The 6 Best Movies to Buy or Stream This Week: ‘Mistress America,’ ‘Amy’

As holiday purchasing picks up, we’ve got an exceptionally robust week of home video releases — so much so that our standard five-release limit bulges and breaks. But what can you do when faced with two of the year’s best documentaries, two of the year’s smartest indies, a chilling foreign thriller, and a new Blu-ray upgrade from Criterion?


The Hunting Ground: This harrowing look at the epidemic of campus rape from director Kirby Dick (who helmed the similarly infuriating The Invisible War) has proven unsurprisingly controversial since its unveiling in January at Sundance. Apologists and skeptics may comb the picture for inaccuracies and victim-blaming opportunities, but there’s no denying the visceral power of Dick’s filmmaking — or the truth of the matter at its center, as described in wrenching detail by the women who state their names, show their faces, and tell their stories. Most impressively, it’s ultimately a film about hope, in which these survivors take on the system, and see an opportunity to take their schools, and their lives, back. (Includes deleted scenes and featurette.)

Ben Mendelsohn and Ryan Reynolds in "Mississippi Grind"


Mississippi Grind: Ben Mendelsohn and Ryan Reynolds turn in two of the year’s best performances in this rich homage to busted-out gambler movies like California Split and The Gambler. Mendelsohn is a bad luck case who’s thousands in the hole, until he meets Reynolds’ smooth talker and finds him something of a good luck charm. They hit the road for a big game down South, picking up games and colorful characters along the way; the blues-heavy soundtrack is a winner, directors Anna Boden and Ryan Fleck (Half Nelson) invest every stop along the way with its own distinctive atmosphere, and the dynamic between the two leads oscillates smoothly between affection and exhaustion. It’s the kind of movie they don’t make that much these days, until they do. (Includes featurette.)

Mistress America: Director Noah Baumbach and star Greta Gerwig team up for their second screenplay, continuing to bring out the absolute best in each other with this screwball portrait of collegiate culture, youthful idolatry, and cinematic stereotyping. Its tonal shifts are wildly unpredictable yet somehow successful, allowing Baumbach to indulge in his most purely comic sequences in well over a decade, while Gerwig crafts a complex character whose affects are all but impossible to differentiate from her actual personality. A shrewd and boisterous picture, and, at its best, an utter delight. (Includes featurettes.)

Amy: This documentary profile from director Asif Kapadia (Senna) could’ve easily come out as a ghoulish bit of slapdash exploitation. Instead, thanks to a stunning archive of private home movies and demo recordings, it’s an uncommonly personal portrait of an artist whose personal demons and frequent recklessness both infused her art and ended her life. It’s not just a good music documentary — it’s one of the most vivid portraits of addiction yet rendered onscreen, the omnipresent camera complementing horrible footage of zonked-out performances and interviews (and shameful coverage) to create a feeling of intruding, and eavesdropping, on her free-fall. Powerful, heartbreaking, and true. (Includes audio commentary, deleted scenes, interviews, additional performances, featurette, and trailers.)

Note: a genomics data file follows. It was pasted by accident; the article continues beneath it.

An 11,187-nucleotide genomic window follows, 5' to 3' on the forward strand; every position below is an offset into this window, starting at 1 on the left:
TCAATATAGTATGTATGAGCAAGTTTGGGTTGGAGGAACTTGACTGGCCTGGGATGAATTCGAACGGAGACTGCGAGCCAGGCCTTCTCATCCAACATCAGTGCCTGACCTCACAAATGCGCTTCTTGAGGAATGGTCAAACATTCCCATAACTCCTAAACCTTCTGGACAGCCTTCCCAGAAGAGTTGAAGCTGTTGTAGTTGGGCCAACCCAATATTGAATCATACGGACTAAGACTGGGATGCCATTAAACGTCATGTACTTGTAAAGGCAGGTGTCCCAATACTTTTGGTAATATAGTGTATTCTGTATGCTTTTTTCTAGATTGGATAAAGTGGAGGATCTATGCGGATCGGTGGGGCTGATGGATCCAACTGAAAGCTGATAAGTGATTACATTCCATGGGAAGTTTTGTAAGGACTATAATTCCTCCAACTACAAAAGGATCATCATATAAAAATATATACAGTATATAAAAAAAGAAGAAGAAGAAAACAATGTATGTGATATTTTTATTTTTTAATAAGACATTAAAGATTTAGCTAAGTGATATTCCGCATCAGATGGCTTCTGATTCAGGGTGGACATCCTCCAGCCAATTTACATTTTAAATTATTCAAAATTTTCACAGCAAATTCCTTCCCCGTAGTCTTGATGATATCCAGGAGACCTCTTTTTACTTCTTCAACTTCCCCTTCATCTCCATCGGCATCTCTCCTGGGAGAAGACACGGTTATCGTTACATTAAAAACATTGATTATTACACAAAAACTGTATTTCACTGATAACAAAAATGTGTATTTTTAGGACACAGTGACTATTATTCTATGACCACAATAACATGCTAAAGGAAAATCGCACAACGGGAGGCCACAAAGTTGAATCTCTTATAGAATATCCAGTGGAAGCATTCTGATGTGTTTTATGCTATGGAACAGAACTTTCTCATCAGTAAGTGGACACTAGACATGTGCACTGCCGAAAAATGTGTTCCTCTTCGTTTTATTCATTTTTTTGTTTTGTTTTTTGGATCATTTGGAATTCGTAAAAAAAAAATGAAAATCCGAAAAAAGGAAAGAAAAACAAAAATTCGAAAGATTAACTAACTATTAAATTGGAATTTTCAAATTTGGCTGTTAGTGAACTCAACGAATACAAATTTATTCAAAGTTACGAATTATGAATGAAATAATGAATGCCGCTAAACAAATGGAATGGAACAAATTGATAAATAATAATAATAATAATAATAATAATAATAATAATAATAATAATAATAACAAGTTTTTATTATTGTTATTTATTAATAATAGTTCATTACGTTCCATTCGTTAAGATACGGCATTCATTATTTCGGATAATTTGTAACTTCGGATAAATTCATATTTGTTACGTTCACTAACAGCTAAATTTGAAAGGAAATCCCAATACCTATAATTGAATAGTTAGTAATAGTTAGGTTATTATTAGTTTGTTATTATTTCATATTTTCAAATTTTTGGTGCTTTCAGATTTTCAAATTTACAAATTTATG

Susanne Wuest in "Goodnight Mommy"

Goodnight Mommy: This Austrian horror thriller from writer/directors Severin Fiala and Veronika Franz begins quietly (almost troublingly so), as a three-hander between two twin boys and their mother, home and recuperating from a difficult surgery. But as the boys become convinced she’s not who she says, the picture unexpectedly somersaults between reality and nightmare, blurring the lines between the two and tinkering with our sympathies — at first you’re with these kids, until you’re really, really not. The filmmaking is blunt, and sometimes cruel, but you can’t deny its effectiveness; this is a brutal, frightening, and efficient psychological chiller.


Downhill Racer: Director Michael Ritchie’s 1969 drama (newly upgraded to Blu-ray by Criterion) doesn’t feel like the “sports movie” it’s branded as; the on-the-fly photography, overheard dialogue, and jagged cutting patterns keep the movie over star Robert Redford’s shoulder (and often in his head, thanks to remarkable point-of-view photography). The director takes a matter-of-fact approach to the rather terrifying sport of downhill ski racing — and to his protagonist, who morphs in front of our eyes from a cocky up-and-comer to a spoiled brat. Eschewing conventional character arcs and competitive tropes, it remains a fascinating subversion of movie-star worship, and a tantalizing hint of the coming decade’s unique take on genre storytelling. (Includes archival featurette, interviews, AFI seminar excerpts, and trailer.)